Well, they do have youth on their side, and they probably dislike the baby boomer generation that they're expected to support through their taxes (which might partly explain their generally anti-Leftist views). Anyway, that's Erdal's generational analysis of Breivik. In short, this younger generation, growing up on World of Warcraft and related computer games, familiar with the Lord of the Rings and similar stories (Harry Potter?), forging identities symbolized by avatars and enhanced by ascending through "levels" marked by acquired "tokens," shares not so much a fullfledged ideology as a situational worldview.

What remains unexplained is Breivik's turn to terrorism, and particularly his choice of young people, including teenagers, as his target. Erdal gestures in the direction of jihad on this point, perhaps implying that Breivik has learned from observing the jihadists that terrorism often has the effect desired by the terrorists. Erdal's reference to the "anchor effect" probably finds its application here.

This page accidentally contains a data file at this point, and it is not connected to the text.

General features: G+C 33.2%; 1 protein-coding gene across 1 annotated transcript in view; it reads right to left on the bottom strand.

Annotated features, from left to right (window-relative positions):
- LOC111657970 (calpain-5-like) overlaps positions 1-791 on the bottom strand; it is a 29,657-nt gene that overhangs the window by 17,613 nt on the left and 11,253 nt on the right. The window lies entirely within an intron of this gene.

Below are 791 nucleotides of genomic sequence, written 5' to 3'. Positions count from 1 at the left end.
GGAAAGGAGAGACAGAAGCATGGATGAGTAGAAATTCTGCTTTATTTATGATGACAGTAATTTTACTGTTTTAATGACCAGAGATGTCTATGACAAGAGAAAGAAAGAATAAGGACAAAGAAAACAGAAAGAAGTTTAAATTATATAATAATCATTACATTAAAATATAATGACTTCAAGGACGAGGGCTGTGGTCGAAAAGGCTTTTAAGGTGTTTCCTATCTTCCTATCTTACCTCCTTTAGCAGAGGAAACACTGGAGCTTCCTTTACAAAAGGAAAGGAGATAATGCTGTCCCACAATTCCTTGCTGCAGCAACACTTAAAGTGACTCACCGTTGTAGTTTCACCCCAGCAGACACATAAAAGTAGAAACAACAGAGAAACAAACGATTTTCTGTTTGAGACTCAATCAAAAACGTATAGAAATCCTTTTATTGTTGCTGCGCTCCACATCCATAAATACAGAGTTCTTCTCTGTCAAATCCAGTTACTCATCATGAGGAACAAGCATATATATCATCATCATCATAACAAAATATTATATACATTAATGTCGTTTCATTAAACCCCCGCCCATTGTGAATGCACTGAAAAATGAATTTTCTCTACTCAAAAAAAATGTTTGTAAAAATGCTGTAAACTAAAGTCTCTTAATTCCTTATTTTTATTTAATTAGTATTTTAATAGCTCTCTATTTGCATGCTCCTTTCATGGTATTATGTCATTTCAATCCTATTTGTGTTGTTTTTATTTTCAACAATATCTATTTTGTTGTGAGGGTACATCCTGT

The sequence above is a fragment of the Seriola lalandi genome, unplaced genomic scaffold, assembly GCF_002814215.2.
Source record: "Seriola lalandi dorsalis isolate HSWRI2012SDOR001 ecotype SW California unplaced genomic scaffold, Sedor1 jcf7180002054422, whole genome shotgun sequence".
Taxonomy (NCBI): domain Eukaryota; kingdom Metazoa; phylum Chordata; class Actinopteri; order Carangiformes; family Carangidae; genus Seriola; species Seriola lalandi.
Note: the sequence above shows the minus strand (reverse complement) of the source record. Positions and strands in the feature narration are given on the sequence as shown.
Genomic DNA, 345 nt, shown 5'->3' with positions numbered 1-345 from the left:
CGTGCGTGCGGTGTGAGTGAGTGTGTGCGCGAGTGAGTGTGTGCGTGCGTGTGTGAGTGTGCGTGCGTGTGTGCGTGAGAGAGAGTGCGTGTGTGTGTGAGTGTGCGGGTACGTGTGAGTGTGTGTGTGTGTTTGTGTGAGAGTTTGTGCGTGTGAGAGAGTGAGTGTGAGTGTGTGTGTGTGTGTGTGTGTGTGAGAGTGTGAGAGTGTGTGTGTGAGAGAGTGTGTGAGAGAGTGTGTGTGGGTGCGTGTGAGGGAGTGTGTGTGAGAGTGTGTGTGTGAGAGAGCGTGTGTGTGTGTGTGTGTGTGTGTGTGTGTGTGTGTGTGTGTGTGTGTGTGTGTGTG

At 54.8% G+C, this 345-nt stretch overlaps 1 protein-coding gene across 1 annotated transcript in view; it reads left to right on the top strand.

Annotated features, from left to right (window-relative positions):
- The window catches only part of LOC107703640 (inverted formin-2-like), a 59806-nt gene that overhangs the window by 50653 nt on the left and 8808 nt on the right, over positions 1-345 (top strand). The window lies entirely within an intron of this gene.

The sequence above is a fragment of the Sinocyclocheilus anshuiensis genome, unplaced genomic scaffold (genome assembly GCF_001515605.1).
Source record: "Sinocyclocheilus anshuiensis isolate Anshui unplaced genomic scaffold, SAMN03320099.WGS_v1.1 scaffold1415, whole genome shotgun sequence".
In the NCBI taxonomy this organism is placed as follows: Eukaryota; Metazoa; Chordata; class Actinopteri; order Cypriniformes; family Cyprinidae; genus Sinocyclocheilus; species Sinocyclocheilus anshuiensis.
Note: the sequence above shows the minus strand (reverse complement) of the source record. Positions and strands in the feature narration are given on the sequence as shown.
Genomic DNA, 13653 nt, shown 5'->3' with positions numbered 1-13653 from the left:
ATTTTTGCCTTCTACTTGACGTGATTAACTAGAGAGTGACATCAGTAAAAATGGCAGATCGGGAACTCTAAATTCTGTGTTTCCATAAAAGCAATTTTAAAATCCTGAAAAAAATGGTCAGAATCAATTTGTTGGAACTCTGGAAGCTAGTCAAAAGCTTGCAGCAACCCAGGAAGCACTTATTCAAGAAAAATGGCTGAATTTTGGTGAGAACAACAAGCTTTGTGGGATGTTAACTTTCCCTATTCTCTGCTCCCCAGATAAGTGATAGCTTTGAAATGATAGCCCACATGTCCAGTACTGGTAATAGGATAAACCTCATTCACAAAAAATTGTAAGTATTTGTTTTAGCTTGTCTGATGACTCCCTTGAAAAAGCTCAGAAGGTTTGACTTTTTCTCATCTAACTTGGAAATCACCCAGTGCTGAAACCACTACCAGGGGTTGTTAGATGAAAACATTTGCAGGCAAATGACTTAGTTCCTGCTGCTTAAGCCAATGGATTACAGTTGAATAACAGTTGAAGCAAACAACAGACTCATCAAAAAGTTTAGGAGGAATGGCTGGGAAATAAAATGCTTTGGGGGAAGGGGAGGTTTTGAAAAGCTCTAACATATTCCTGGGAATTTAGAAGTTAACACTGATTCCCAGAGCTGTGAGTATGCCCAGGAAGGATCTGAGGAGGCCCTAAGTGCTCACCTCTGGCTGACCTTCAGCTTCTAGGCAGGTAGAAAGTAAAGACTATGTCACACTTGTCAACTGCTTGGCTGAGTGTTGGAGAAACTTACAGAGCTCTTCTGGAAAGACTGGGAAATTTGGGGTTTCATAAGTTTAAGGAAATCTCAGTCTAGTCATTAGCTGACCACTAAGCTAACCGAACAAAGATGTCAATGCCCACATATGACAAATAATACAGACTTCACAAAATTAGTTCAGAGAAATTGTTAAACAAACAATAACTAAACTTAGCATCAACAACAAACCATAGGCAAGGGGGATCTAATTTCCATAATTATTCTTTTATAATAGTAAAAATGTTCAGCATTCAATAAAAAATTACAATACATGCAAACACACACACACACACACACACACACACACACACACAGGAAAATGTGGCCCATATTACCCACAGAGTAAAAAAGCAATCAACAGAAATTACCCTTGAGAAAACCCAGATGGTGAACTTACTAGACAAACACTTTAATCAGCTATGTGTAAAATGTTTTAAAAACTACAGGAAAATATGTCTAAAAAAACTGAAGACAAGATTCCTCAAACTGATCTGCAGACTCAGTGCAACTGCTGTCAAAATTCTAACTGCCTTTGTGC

Perhaps Erdal will respond and clarify this point.

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At 6:07 AM, Anonymous Anonymous said...

I had a problem with this statement:

"[T]his generation is way better informed, much stronger in its convictions, and has independently thought a great deal more and deeply that any of their predecessors."

Maybe I don't know the older generation well enough, but I've always thought people of the older generation were stronger in their convictions and beliefs, compared to the nonchalance that blights many of my generation.

I would also like to see how he was able to reconcile his liking of "Cultural Christianity" and being a Freemason.

At 6:29 AM, Blogger Horace Jeffery Hodges said...

On the first issue, I gather that Erdal is making a general point, i.e., that this new generation is inundated with media through the internet.